Kinect interactive display invites charitable support


We’ve seen Kinect for Windows used in some amazing applications, from educational games to physical therapy to interactive shopping, but none has packed greater emotional appeal than the interactive display that debuted in Bristol, England, this autumn. The result of volunteer efforts by Andrew Spooner and Mike Taulty, both of Microsoft UK, the display uses Kinect for Windows technology to engage passersby and inform them about the needs of people in rural Africa—and, in the process, it encourages them to make a micro-loan to help finance small businesses in developing countries.

Spooner, whose wife works for Deki, a UK nonprofit that provides microfinance to entrepreneurs in underdeveloped African countries, came up with the idea. He enlisted his colleague Taulty, and together they created a mockup of an African store that is actually run by one of Deki’s loan recipients. The display was set up in the atrium of the Engine Shed, a hub for tech startups in Bristol, England, where its colorful graphics grab the attention of passersby, inviting them to take a quick quiz about the economic realities in developing countries like Uganda.

The interactive display is housed in a mockup of an African store that is actually run by one of Deki’s loan recipients.

The interactive display is housed in a mockup of an African store that is actually run by one of
Deki’s loan recipients.

That’s where Kinect for Windows comes into play. About six feet in front of the display are three large squares on the floor, marked A, X, and B. The user is instructed to stand on the center square (the one marked X). The virtual storekeeper then asks the user to choose answers A or B in response to a series of brief questions pertaining to economic conditions in rural Africa. The user indicates his or her answers by moving to either square A or B, and the ever-watchful Kinect sensor detects the response and provides appropriate feedback. The BBC ran the following report on the interactive display.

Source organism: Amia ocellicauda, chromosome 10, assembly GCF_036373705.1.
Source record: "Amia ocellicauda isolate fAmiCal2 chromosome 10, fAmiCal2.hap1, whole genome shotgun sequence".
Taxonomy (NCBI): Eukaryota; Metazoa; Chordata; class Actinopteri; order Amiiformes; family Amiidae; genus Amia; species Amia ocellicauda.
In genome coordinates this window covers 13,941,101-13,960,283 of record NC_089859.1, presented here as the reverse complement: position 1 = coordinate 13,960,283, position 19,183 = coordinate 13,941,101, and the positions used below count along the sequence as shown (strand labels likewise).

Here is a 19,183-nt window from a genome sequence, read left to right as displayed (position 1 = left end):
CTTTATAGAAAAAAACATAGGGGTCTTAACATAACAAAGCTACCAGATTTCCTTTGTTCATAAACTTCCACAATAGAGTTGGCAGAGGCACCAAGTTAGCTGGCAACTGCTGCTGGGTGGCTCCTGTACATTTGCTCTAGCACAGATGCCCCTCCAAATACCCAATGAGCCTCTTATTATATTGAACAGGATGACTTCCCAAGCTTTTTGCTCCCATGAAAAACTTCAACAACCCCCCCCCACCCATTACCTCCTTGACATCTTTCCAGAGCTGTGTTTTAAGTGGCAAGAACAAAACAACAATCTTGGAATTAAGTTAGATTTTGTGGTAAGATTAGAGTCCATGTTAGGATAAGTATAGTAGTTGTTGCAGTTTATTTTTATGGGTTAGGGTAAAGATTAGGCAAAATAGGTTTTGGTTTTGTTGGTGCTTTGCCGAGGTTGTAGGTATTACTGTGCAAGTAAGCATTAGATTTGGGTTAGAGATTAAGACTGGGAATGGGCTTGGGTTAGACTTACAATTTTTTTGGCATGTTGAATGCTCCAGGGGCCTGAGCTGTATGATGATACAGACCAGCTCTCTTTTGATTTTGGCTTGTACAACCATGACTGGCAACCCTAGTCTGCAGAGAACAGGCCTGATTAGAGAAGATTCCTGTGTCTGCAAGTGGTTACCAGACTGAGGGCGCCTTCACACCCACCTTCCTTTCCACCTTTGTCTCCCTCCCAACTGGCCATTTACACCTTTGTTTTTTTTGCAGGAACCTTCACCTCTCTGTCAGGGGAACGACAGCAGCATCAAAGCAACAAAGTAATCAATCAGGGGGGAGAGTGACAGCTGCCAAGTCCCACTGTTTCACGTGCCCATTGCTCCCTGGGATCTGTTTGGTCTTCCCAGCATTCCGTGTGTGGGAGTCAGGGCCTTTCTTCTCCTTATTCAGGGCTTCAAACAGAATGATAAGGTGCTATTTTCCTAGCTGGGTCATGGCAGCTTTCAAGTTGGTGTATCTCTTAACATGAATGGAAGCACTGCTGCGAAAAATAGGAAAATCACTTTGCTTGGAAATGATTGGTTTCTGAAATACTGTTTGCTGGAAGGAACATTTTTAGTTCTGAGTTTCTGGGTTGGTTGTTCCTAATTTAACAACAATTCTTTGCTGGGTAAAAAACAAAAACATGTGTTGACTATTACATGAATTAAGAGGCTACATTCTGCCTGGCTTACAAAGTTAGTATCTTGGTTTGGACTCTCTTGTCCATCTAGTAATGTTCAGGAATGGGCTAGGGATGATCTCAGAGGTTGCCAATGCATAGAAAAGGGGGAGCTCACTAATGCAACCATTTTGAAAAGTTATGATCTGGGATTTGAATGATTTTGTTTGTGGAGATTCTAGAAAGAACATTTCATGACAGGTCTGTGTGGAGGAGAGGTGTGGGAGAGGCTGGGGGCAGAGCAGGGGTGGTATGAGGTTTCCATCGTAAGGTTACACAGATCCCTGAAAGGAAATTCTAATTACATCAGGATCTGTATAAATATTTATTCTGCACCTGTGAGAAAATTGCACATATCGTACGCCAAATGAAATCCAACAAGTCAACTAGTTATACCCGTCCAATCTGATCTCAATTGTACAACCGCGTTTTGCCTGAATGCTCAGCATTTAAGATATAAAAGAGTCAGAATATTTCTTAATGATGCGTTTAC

In reality, the correct answers are pretty obvious: the intent isn’t to actually test the user’s knowledge but rather to drive home some key facts about what it’s like to support a family in the developing world. For example, users learn that although women in Africa make up 60 percent of the rural workforce and produce 80 percent of the food, they receive only 10 percent of the region’s income. Or that households in the developing world spend up to 20 percent of their income on primary education.

The use of Kinect technology is key to engaging users, all of whom are busy tech entrepreneurs scurrying through the atrium on their way to somewhere else. Few would be likely to stop and spend a few minutes answering questions on a touchscreen display. But a simple game of hopscotch? That can get the attention of even the most harried would-be tech mogul.

The display highlights some key facts about what it’s like to support a family in the developing world.

The display highlights some key facts about what it’s like to support a family in the developing world.

The quiz game ends with one final question: “Do you want to find out how you can change a life?” Those who move to square A (that is, answer “yes”) are invited to submit their email address by SMS so that Deki can get in touch with them.

Deki has been delighted with the response to the Kinect-powered display, noting that both lending and website traffic have gone up since its launch. And the BBC news coverage provided a public relations bonanza for Deki and its mission to support entrepreneurs in developing countries.

It’s also worth noting that Spooner and Taulty donated their time under a Microsoft UK program that lets employees spend three days a year on charitable work.

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